Later in the evening, after a lovely “girl” food dinner of tuna, corn, asparagus, and bottle of rose wine, I put out a plate of brownies I’d made and some of the chocolate chip cookies, (Tate’s) that Helene had brought. We sat in the living room, and the dessert plate lay on the coffee table. We nibbled and chatted.  As dark descended, we decided to walk Moses. Unlike my suburban life where there are sidewalks and streetlights, nighttime here can be rather spooky, even when carrying a bright flashlight.

When we returned from the walk, Helene asked me to show her the pictures of the family that adorn the walls, especially going up the staircase to the second floor. I told her who everyone was and we returned to the living room.

And the dessert plate was empty. Moses had devoured the remaining brownies and cookies and was cleaning up the crumbs from the rug.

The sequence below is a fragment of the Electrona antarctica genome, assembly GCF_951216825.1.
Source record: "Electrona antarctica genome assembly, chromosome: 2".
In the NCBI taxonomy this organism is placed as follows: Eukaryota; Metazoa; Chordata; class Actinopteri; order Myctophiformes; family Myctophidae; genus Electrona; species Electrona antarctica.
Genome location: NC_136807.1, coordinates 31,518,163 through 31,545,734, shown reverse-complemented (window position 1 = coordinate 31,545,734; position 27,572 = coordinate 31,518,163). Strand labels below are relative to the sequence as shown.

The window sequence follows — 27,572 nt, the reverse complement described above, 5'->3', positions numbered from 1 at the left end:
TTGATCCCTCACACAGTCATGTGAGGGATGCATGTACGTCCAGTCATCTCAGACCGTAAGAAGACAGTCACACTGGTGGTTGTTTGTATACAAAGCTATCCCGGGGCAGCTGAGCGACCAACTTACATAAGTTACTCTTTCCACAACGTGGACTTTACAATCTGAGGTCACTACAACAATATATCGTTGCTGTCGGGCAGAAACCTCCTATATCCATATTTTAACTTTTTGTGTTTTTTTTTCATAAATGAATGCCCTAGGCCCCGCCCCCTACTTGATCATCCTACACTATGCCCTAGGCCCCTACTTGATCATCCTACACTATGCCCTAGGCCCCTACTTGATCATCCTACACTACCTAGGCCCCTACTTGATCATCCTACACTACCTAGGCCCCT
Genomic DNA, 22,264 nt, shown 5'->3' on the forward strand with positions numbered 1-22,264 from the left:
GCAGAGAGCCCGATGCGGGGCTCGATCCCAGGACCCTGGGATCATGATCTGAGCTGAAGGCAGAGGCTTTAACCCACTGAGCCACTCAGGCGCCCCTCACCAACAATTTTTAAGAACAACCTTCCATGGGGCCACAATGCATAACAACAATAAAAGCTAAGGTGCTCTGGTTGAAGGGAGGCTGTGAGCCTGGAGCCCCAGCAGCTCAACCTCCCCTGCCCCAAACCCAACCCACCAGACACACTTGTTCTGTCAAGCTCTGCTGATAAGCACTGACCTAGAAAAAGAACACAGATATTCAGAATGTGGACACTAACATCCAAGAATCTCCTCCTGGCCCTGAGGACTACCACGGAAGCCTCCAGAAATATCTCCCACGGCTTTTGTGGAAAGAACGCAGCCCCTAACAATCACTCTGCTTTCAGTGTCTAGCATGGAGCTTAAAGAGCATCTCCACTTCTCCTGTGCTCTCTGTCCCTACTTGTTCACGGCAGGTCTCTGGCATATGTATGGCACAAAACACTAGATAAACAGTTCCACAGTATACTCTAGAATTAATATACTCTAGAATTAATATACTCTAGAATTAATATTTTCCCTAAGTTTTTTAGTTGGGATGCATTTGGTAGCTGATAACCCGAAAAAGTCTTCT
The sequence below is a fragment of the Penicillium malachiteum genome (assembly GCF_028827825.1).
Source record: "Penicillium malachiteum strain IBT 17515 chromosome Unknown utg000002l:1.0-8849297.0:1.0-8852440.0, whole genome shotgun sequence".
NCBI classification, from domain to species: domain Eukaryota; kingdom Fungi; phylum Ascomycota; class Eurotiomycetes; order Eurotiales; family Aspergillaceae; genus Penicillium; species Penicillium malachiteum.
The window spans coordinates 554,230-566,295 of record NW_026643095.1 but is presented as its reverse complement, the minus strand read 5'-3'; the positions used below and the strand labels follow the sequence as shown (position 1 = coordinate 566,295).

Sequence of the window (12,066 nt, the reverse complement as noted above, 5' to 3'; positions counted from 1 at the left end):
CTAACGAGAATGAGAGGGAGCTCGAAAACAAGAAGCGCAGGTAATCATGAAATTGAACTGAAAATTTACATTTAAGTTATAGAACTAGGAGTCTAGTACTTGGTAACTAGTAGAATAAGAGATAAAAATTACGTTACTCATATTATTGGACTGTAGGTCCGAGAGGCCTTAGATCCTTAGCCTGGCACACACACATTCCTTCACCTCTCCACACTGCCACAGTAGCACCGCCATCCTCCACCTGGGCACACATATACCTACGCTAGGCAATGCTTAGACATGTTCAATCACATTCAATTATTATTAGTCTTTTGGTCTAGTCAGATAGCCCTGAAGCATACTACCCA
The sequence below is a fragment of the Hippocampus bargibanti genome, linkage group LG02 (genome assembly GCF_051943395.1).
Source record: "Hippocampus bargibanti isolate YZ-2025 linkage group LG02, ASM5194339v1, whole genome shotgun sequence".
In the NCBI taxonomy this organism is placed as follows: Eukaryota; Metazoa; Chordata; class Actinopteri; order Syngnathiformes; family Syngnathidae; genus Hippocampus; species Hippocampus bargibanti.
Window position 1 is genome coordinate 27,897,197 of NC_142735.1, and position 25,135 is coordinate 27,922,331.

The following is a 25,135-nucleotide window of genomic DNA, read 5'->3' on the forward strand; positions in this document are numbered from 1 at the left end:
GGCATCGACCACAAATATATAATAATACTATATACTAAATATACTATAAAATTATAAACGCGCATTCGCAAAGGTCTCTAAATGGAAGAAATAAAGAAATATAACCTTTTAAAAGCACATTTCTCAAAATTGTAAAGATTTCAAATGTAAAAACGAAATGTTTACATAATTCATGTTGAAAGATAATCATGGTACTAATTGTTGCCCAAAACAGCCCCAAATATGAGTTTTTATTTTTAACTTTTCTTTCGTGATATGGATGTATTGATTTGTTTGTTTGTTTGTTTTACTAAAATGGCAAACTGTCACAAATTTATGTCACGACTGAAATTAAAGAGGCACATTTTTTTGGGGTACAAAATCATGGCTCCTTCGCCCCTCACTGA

Chocolate as pet owners know is toxic for dogs. While he seemed perfectly happy, I called his vet, who runs a 24-hour emergency service. They advised me to call the ASPCA Poison Control hotline. (888-426-4435). The wait on perma-hold seemed interminable; as both Helene and I scoured websites seeking information about the toxin, how quickly it could impact the dog, and to what degree given the amount he ate. After hearing that they charge $65 for advise, and nervous that I was wasting valuable time, I hung up and started calling local vets, hoping one nearby offered emergency care similar to my vet in New Jersey.

We read about how to induce vomiting—you give the dog 3% hydrogen peroxide with an eye dropper or syringe, and what symptoms to look for. We kept checking on Moses, who had retired to his comfy dog bed in my bedroom, and seemed content.